EDITORIAL: A Marshall Plan 

Though Memphians at large have not yet had an opportunity to peruse the contents of the so-called Marshall Report commissioned by City Council chairman Tom Marshall and other city-government officials at the onset of the still-raging MLGW scandal, the chairman promises that its details will shortly be posted on the council’s Web site for all to see.

Meanwhile, Marshall took advantage of a speaking opportunity downtown at a Rotary Club meeting on Tuesday to offer not only a sneak preview of that report (one bottom line: utility president Joseph Lee should be ousted for specific transgressions) but a prospectus for revising the way city government is organized. As Marshall made clear on Tuesday, city government is badly in need of some restructuring.

“I believe that morality is standing very low,” Marshall said, by way of assessing the moment. He cited some of the issues: incidences of corruption that have resulted, he says, in “ongoing investigation” by various organs of law enforcement; confusion as to the roles that various officials should be playing; a vague sense of ethical obligations in city government; and a need for redistributing authority.

“We have no authority for policing ourselves,” Marshall said, reminding his audience of a recent vote to suspend or expel two council members after their indictment on corruption charges. That effort was thwarted when the two council members themselves were allowed to vote on the issue — a glaring impropriety for which no legal prohibition seemed to exist.

What is needed, in any case, is an “authority beyond ourselves,” an ethics review board, to be composed of retired judges or some other such impeccable and disinterested group of arbiters.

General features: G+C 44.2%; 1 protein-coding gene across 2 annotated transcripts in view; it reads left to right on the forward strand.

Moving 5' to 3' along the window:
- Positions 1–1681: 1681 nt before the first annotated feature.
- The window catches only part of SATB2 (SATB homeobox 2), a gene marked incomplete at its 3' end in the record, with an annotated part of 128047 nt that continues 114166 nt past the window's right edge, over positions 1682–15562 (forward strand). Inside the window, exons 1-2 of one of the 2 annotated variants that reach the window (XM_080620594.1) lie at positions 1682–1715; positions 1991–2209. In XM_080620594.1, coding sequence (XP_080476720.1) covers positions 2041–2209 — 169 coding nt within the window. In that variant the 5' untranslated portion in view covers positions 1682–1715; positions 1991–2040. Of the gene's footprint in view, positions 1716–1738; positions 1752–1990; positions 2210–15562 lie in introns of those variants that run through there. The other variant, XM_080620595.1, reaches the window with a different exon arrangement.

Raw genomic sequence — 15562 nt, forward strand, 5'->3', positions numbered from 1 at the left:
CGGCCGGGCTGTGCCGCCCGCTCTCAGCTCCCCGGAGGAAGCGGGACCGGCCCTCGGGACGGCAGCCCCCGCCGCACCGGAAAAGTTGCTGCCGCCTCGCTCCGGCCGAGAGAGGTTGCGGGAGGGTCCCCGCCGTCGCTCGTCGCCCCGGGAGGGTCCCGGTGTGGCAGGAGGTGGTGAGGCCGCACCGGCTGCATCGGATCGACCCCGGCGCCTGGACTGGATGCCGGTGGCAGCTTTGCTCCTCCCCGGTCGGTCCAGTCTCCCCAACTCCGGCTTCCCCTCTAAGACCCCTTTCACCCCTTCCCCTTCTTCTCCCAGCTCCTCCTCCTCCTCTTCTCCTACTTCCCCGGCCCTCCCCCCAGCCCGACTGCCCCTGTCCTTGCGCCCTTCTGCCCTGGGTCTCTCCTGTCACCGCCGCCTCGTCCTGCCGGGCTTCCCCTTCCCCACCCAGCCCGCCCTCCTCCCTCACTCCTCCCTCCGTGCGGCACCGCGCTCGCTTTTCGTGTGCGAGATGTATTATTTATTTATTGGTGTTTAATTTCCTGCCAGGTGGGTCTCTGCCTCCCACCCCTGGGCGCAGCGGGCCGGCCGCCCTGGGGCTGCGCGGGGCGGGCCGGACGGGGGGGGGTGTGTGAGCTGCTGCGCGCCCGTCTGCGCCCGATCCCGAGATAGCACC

There needs to be a new “master plan,” the chairman said, to oversee zoning issues. Marshall recalled that after the Gray’s Creek plan for suburban expansion in the greater Cordova area was adopted in the mid-’90s, it was promptly overruled in four consecutive majority votes in cases before the council. A reconstructed master plan should require a two-thirds majority to revise or rescind such a covenant, Marshall said.

Another need was for a redefinition of lines of authority. These, the chairman concluded, were embarrassingly vague as spelled out in the current charter. Marshall noted that when members of the new city Charter Commission asked for guidance in the matter, “we couldn’t even tell them what the current charter said.”

Another recommended change involved altering the “strong mayor” formula that now governs important city issues. In particular, Marshall reminded his listeners of contractual problems both with MLGW and with the “garage-gate” aspect of FedExForum’s construction. Marshall’s proposed remedy? Reassigning all contractual authority from the mayor’s office, where it currently resides, to the City Council.

These are not necessarily the only changes that should be considered by the currently sitting Charter Commission, but they belong on that body’s agenda as matters to be considered. Chairman Marshall is to be commended for having thought through some of these problems in so specific a manner.

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